20 June, 2007

1997 Maguan Panguwang "Laojunshan"

This is a shupu review: you have been warned.

Forming a part of Xiaomao's recent purchases from her hometown, this is a collection of just over five tongs (shupu being Xiaomao's daily drink), most of which have been left back in the Chinese house. Like the Guangnan Fenghui shengpu, she has been singing this one's praises while in China, and I'm trying my best to catch up.

Again, "Maguan" is the region and "Panguwang" is the name of the factory, which is named after the Ancient who separated Heaven from Earth in the old Chinese creation myths. "Laojunshan" [old-man mountain] is the name of the bing. I notice that their pinyin isn't quite correct... then again, it seems that only Westerners and Chinese below the age of five years care too much about pinyin.

Caledonian Springs @ 100C in 10cl shipiao pot for shupu; ~5g leaf; 2 rinses

Dry leaves:
Tiny and tippy, the cake is as dark as one would expect. There isn't much of an aroma, rather unusually. I tend to look for some dark fruits and whatnot in my shupu, but at least it isn't unpleasant.

12s, 15s, 20s, 30s, 45s:
The lack of a dry aroma is immediately dispelled by the wenxiangbei, which opens with a smooth scent that reminds me of creamed corn. There is almost no lengxiang, though.

The soup is a rich burgundy, and is very crisp in its presentation and delivery. This is clearly shupu, being of the sandalwood and raisin variety, but is very smooth, and quite malty. Henan Province's naturally dry storage has been kind to this cake, which (theoretically, at least) has reached the shupu peak of ten years. I am of the firm opinion that older shupu, if the grade and manufacture are decent, can be very satisfying.

The feeling in the mouth is of a light oil so viscous that it is almost a jelly-like sensation (which, while sounding odd, is a smooth and pleasant affair). The tips have been very kind to the texture of this tea.

My lips buzz with chaqi; like most good shupu, the feeling is one of calm and comfort, which makes it a fine choice for an evening session.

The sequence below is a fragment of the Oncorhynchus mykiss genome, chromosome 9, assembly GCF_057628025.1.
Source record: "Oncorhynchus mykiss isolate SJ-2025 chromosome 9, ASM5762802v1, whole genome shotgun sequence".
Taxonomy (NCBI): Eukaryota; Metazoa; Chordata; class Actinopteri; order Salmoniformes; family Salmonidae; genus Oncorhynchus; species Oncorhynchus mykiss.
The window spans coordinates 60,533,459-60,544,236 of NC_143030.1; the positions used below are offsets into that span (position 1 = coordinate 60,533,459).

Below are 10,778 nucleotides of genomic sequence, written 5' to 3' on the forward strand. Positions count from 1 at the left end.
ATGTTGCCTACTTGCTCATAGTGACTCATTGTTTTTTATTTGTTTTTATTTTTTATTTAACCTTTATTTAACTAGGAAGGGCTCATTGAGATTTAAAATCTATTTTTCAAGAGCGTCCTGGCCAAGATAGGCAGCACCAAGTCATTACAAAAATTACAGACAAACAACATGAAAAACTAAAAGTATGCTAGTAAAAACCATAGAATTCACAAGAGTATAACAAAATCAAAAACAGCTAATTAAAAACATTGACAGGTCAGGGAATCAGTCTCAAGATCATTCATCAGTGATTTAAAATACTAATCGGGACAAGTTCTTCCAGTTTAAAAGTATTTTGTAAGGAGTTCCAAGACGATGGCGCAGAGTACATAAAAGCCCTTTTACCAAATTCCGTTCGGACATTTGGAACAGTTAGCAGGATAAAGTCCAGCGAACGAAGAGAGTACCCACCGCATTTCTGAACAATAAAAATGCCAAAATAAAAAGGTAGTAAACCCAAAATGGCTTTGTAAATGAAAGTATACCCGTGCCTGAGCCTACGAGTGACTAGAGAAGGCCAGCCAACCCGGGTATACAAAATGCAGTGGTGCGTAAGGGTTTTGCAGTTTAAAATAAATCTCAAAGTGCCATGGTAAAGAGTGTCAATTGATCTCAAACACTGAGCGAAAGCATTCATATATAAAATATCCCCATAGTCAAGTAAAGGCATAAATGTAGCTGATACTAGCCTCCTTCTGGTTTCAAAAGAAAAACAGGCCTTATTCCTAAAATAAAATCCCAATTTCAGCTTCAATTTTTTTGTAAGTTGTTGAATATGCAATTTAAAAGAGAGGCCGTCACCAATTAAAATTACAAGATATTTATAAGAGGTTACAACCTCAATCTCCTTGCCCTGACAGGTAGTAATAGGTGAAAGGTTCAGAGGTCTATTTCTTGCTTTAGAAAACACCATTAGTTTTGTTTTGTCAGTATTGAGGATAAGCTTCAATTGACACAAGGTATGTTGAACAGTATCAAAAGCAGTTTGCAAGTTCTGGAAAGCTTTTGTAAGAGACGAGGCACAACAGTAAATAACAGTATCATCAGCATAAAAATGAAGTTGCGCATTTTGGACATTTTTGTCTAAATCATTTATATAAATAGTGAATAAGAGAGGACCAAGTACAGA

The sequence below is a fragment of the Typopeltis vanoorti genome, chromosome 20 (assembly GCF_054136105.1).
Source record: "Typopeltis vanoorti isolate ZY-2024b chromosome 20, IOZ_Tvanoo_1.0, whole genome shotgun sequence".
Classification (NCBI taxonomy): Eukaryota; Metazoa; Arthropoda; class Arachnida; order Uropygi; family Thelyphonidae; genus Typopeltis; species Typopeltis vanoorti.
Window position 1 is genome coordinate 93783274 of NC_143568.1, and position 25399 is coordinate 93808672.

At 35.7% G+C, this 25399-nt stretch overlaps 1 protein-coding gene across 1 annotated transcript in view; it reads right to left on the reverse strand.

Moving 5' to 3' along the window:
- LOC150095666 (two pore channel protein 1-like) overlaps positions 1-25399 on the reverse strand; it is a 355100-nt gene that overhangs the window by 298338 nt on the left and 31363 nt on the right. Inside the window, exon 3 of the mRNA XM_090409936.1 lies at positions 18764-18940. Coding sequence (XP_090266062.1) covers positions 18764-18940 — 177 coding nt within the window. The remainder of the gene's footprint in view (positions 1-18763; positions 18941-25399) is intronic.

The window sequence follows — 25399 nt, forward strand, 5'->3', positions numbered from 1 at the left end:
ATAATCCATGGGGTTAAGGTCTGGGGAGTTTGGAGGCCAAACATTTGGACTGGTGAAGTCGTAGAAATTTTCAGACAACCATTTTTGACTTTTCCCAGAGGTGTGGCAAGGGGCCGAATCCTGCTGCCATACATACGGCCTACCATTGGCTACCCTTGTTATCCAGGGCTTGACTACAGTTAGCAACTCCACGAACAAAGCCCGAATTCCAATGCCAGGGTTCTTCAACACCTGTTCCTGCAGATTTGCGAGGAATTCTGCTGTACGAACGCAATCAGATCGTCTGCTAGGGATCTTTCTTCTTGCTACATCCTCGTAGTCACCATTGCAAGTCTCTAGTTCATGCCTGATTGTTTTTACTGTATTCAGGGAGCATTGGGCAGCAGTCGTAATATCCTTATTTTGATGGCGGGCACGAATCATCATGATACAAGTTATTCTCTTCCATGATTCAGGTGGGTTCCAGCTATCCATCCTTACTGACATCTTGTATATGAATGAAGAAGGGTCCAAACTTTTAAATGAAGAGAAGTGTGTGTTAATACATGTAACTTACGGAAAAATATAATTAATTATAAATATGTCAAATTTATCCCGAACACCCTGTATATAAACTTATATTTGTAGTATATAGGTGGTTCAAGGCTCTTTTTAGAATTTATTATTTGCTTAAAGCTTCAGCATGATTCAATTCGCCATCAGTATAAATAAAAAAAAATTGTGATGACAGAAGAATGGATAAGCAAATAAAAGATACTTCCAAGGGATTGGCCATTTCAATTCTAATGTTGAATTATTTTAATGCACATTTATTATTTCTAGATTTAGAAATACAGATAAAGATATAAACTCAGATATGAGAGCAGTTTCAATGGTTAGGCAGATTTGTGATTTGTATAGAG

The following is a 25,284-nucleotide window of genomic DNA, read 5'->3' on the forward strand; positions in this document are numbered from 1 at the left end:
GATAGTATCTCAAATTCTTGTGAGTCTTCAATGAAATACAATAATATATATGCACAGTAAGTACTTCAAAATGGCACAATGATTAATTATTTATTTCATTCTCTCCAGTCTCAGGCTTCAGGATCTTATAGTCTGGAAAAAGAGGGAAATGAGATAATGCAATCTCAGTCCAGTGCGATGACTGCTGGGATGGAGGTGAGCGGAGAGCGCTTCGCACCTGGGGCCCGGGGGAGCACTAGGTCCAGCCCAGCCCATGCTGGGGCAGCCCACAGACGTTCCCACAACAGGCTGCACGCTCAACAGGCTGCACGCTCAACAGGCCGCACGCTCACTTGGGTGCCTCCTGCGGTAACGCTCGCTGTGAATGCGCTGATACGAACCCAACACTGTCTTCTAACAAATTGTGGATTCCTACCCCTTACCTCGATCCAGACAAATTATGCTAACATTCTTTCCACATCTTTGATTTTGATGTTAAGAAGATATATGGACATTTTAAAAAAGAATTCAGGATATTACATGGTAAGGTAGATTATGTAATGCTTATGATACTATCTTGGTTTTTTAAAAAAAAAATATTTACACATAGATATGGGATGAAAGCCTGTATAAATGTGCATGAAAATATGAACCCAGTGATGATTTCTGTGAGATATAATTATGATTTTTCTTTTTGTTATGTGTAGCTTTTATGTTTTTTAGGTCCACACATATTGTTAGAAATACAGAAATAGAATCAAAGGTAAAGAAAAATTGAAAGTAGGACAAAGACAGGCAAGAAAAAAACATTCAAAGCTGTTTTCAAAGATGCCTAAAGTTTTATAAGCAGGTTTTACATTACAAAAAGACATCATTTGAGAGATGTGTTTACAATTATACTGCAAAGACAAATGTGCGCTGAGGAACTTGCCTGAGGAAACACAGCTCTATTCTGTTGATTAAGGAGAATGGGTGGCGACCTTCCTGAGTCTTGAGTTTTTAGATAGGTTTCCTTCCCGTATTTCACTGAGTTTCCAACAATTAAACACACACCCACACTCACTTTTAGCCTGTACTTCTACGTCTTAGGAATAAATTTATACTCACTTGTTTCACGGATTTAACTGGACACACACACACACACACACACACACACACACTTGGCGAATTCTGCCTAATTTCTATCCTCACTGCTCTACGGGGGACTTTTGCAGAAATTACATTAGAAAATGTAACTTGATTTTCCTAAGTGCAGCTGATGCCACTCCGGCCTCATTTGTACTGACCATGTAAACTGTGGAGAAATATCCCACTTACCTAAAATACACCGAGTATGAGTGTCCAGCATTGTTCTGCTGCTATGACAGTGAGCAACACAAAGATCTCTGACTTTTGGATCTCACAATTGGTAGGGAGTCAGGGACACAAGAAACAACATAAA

Later infusions open up in the wenxiangbei to become more warm and woody. The flavour reminds me of the low, heavy wooden beams in the Tudor kitchen of my grandparents' farmhouse.

Wet leaves:
Dark little tips - fairly inscrutable.

Courtesy of its excessive tippiness, it seems almost impossible to overbrew this tea (which I tried). There is no real huigan per se, more a gentle mouth-watering finish to the woodiness that is smooth and enjoyable. It is fairly simple, as is the lot of all shupu, but it works well.

It's a smooth, time-worn Buddha made out of sandalwood - not exquisitely refined, but the kind of practical beauty that such things acquire through careful processing of a basic product, and good conditioning over the years.

October, 2013

Back when I encountered this tea first, we were in the middle of China, in my wife's hometown, and I was writing journal 30something.  Almost a decade later, and I am up to book 55...

Each time that my wife's family comes to visit, they bring with them some of the (rather large!) stores of pu'ercha that we have aging in central China.  There, the weather is baking baking baking, and, due to the proximity of one of the country's largest rivers, it is also humid.  This is a good place for tea, I think.  Where flora grows abundant, due to temperature and humidity, so too flourishes pu'ercha.

This charming old shupu was most inexpensive when we bought it.  The shopkeeper had kept it since setting up his shop in the late 90s, he claims, and hence places its age around 1997.  The wrapper is distinctly dated in its design; it cannot be older than the later 90s.

However, the age of this tea is apparent even from its appearance.  It is certainly older than 10 years old, and 15 years feels approximately correct, give or take a year or two.  The aroma and character are immensely smooth, like an old stone.

It is easy enough to find old, bad tea, and hard to find old, good tea.  These shupu cakes, while inexpensive, must have been very strong when young, because they still pack something of a punch.  The heavy soup, pictured above, brews thick from the first infusion, and has a great deal within it.  The vanilla warmth of rounded shupu is very pleasant, and I am quite happy to be able to drink this as a frequent, low-maintenance, high-reward tea.

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